Friday, July 01, 2016

More tips and tricks for running Gatling in Docker containers

This post is a continuation of my previous one on "Running Gatling tests in Docker containers via Jenkins". As I continued to set up Jenkins jobs to run Gatling tests, I found the need to separate those tests for different environments - development, staging and production. The initial example I showed contained a single setup, which is not suitable for multiple environments.

Here is my updated Gatling directory structure


Note that I created a separate directory under simulations for each environment (development, staging, production), each with its own simulation files.

I also created a data directory under user-files, because that is the default location for CSV files used by Gatling feeders.

Most importantly, I created a separate configuration directory (staging, production) under gatling/conf, each directory containing its own customized gatling.conf file. I started by copying the gatling-defaults.conf file from GitHub to gatling/conf/staging/gatling.conf and gatling/conf/production/gatling.conf respectively.

Here is what I customized in staging/gatling.conf:

mute = true # When set to true, don't ask for simulation name nor run description
simulations = user-files/simulations/staging

I customized production/gatling.conf in a similar way:

mute = true # When set to true, don't ask for simulation name nor run description
simulations = user-files/simulations/production

Setting mute to true is important because without it, running Gatling in a Docker container was segfaulting while waiting for user input for the simulation ID:

Select simulation id (default is 'gatlingsimulation'). Accepted characters are a-z, A-Z, 0-9, - and _ 
Exception in thread "main" java.lang.NullPointerException
at$Selector.loop$1(Selection.scala:127) at$Selector.askSimulationId(Selection.scala:135) at$Selector.selection(Selection.scala:50) at$.apply(Selection.scala:33) at at at$.start(Gatling.scala:57) at$.fromArgs(Gatling.scala:49) at$.main(Gatling.scala:43) at

The other customization was to point the simulations attribute to the specific staging or production sub-directories.

Since the CSV files containing URLs to be load tested are also environment-specific, I modified the Simulation.scala files to take this into account. I also added 2 JAVA_OPTS variables that can be passed at runtime for HTTP basic authentication. Here is the new Crawl object (compare with the one from my previous post):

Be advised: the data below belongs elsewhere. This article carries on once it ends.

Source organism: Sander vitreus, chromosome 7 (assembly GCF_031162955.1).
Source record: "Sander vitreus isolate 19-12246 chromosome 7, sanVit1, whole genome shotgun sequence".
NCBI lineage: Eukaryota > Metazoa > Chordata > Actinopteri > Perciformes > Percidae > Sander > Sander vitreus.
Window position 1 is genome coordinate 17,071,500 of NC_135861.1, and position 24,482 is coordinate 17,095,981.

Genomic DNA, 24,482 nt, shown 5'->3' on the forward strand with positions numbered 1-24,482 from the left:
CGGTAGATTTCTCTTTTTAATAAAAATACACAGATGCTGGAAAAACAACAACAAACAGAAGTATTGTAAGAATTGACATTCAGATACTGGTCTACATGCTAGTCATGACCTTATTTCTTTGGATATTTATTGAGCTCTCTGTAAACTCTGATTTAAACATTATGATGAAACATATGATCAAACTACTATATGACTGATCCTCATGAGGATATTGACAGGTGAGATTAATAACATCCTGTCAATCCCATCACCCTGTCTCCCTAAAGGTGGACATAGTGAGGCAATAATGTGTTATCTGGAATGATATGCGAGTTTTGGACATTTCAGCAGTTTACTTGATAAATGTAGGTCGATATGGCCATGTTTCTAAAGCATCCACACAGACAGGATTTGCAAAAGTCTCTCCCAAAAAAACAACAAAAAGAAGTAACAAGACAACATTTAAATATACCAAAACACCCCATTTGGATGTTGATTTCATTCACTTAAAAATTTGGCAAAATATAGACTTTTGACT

object Crawl {
  val feeder = csv("staging-urls.csv").random

  val userName = System.getProperty("username")
  val userPass = System.getProperty("password")

  val crawl = exec(feed(feeder)
    .get("${loc}").basicAuth(userName, userPass)

One more thing is needed: to make Gatling use a specific configuration file instead of its default one, which is conf/gatling.conf. To do that, I set GATLING_CONF as an ENV variable in the Dockerfile, so it can be passed as a 'docker run' command line parameter. Here is the Dockerfile:

# Gatling is a highly capable load testing tool.
# Documentation:
# Cheat sheet:

FROM java:8-jdk-alpine

MAINTAINER Denis Vazhenin

# working directory for gatling

# gating version

# create directory for gatling install
RUN mkdir -p gatling

# install gatling
RUN apk add --update wget && \
  mkdir -p /tmp/downloads && \
  wget -q -O /tmp/downloads/gatling-$ \$GATLING_VERSION/gatling-charts-highcharts-bundle-$ && \
  mkdir -p /tmp/archive && cd /tmp/archive && \
  unzip /tmp/downloads/gatling-$ && \
  mv /tmp/archive/gatling-charts-highcharts-bundle-$GATLING_VERSION/* /opt/gatling/

# change context to gatling directory
WORKDIR  /opt/gatling

# set directories below to be mountable from host
VOLUME ["/opt/gatling/conf", "/opt/gatling/results", "/opt/gatling/user-files"]

# set environment variables
ENV PATH /opt/gatling/bin:/usr/local/sbin:/usr/local/bin:/usr/sbin:/usr/bin:/sbin:/bin
ENV GATLING_HOME /opt/gatling
ENV GATLING_CONF /opt/gatling/conf


Finally, here is how I invoke 'docker run' to tie everything together:

docker run --rm -v ${WORKSPACE}/gatling/conf:/opt/gatling/conf -v ${WORKSPACE}/gatling/user-files:/opt/gatling/user-files -v ${WORKSPACE}/gatling/results:/opt/gatling/results -e GATLING_CONF="/opt/gatling/conf/staging" -e JAVA_OPTS="-Dusers=$USERS -Dduration=$DURATION -Dusername=myusername -Dpassword=mypass" /PATH/TO/DOCKER/REGISTRY/gatling

Note the GATLING_CONF parameter passed with -e with the value of /opt/gatling/conf/staging. Also note the username and password JAVA_OPTS parameters.

Happy load testing!

1 comment:

Arkka Dhiratara said...

Hi Grig,

I'm very new on load testing using gatling.

Just wondering, do you prefer to run this docker-gatling as a single container on each host/node (we could maximize the throughput for each gatling script) on each host/node,

or it is better to use multiple (hundreds) of containers on each host/node, but with more smaller gatling's load?

how about the saturation?